This controversial move by a “What the Hell Have I Got to Lose” president has allowed clinical research roadblocks to be removed, delivering conclusive proof that cannabinoids are effective on chronic seizures, shrinking brain tumors, slowing Crohn’s disease, Parkinson’s, Alzheimer’s, and even helping with erectile dysfunction (who knew?). This last finding moved the last bastion of elderly white Congressmen holding up medical-marijuana legislation to act in several Southern states.
After being cultivated for more than 12,000 years, hemp was finally fully legalized in 2018 with the Industrial Hemp Farming Act. Bred for its strong fiber, the sober sister to sativa has now replaced timber and concrete as the main building material in new home construction. With only trace amounts of THC, hemp is being used for clothing and rope, and hempseed oil now makes up over half the nation’s fuel supply. Hemp toilet paper, however, was a colossal flop, and we’ll leave it at that.
THE WAR ON DRUGS
The U.S. Supreme Court’s landmark ruling, Black Guy vs. DEA, stunned the nation by allowing states that have legalized marijuana to release and expunge records for individuals who had been convicted of nonviolent marijuana-related crimes. This ruling opened the floodgates for hundreds of thousands of (mostly African-American) men who had been incarcerated for crimes which are now minor infractions or fully legal. The case has led to nationwide changes in drug policy, redirecting an estimated $50 billion a year that had been previously spent on the War on Drugs to address more serious crimes (not to mention giving each and every U.S. citizen free cable for life). Writing for the majority, Supreme Court Chief Justice John Roberts commented, “In this particular case, it pains me to be consistent with my own values of states rights, individual liberties, unobtrusive government, and the pursuit of happiness.”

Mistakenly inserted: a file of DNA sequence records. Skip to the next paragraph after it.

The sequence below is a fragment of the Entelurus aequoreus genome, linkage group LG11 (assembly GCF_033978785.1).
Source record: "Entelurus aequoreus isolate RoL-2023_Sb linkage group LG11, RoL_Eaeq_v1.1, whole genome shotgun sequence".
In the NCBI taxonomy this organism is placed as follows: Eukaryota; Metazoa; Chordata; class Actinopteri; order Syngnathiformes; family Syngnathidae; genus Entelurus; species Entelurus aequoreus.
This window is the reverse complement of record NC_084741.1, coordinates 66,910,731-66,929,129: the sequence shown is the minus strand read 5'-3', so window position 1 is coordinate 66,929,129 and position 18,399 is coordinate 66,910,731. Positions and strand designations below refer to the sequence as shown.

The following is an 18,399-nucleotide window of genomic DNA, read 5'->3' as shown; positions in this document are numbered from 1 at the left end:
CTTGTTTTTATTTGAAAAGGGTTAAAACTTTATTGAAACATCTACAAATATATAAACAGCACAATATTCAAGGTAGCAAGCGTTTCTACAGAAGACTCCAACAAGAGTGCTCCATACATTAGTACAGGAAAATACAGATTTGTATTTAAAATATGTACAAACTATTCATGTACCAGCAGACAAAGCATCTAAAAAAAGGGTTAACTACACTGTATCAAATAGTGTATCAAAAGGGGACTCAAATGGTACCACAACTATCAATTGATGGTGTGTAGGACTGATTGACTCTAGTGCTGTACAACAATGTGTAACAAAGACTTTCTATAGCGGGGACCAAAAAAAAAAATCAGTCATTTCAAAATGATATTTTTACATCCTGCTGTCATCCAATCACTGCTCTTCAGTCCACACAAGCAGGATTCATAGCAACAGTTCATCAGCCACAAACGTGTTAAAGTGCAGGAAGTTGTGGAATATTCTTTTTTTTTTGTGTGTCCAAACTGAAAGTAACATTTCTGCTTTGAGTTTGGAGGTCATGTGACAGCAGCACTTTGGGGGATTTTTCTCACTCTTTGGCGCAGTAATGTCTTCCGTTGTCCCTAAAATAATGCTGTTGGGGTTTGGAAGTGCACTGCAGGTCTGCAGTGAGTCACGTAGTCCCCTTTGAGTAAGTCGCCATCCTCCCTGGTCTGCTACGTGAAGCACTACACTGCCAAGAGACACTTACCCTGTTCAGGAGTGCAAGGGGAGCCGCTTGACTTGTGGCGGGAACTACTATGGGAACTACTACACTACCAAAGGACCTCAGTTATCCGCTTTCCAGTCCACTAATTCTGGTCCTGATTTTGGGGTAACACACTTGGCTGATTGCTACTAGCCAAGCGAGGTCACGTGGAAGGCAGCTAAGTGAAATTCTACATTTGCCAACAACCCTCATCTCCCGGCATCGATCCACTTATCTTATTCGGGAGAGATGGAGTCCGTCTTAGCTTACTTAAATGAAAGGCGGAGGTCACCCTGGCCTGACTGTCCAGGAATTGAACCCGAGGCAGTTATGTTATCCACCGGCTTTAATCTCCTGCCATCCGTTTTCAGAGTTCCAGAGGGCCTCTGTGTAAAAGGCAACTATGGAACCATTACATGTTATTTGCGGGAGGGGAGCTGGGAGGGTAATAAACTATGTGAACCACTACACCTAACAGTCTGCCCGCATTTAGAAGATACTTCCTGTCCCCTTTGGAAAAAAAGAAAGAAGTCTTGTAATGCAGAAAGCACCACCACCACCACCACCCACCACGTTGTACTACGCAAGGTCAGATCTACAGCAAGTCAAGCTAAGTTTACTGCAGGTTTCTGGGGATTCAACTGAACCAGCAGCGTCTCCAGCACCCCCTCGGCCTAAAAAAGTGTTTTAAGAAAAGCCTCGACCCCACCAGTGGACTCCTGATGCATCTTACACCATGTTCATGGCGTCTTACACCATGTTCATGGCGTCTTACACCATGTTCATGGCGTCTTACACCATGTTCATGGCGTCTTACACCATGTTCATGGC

IT’S NOT ALL GOOD
As with any major public-policy change, there have been missteps in the movement. After plowing his golf cart into a set of extras on SuperBad 4, actor Seth Rogen became the first celebrity convicted of Driving Under the Influence of Marijuana. Blowing into a drugalyzer, Rogen registered a record THC level of 50 nanograms per milliliter. (Anything over five nanograms is the legal limit in Colorado.) America’s “If some is good, more is better” philosophy is kicking many smokers in the head, with THC levels skyrocketing to record heights. And while cannabis has still not been responsible for a single death the world over, the trend of “dabbing” (combusting highly concentrated cannabis with blowtorches and dab-rigs) is not only making pot smokers look like crack addicts, but energizing the “This is Your Brain on Dabs” antidrug crowd.
An active opposition still funds anti-marijuana campaigns (including Recall Cannabis efforts in legal states), primarily funded by the Koch Brothers (RIP), who left behind a massive Memorial Justice (MJ) endowment.
Sadly, many of our war veterans still do not have access to medical marijuana, which even back in 2015 had been proven to treat PTSD, anxiety, depression, and insomnia. Since marijuana is still illegal at the federal level, veterans fear being drug-tested, losing their jobs, or having their children and pensions taken away in the event that a less-favorable administration increases enforcement.
ACTIVIST NETWORKS AND THE MOVEMENT
Like MLK, Rosa Parks, Gandhi, and Harvey Milk before them, new activists are launching a marijuana movement involving personal rights, legal justice, and public involvement. These “Green Raiders” include Sen. Alison Holcomb (a key player with the ACLU and Initiative 502); now-Senator Barbara Lee (D-CA); New York Stock Exchange President Troy Dayton (previously of the ArcView Group); “Fuckit I Quit” Governor Charlo Greene (AK); U.S. Cannabis Ambassador Rick Steves; and newly appointed Hemp Czar Vivian McPeak (previously of Seattle Hempfest). This green group of pot evangelists is leading the way on organic standards for the industry, living wages ($25 an hour), thriving community unions, carbon-neutral chronic, and, most important, citizen empowerment on a host of vital issues.
Overall, legalization in 2020—as a (still) relatively new public experiment—is going swimmingly. With 20/20 vision, it’s clear the end of prohibition is in sight.
This article first appeared in the Seattle Weekly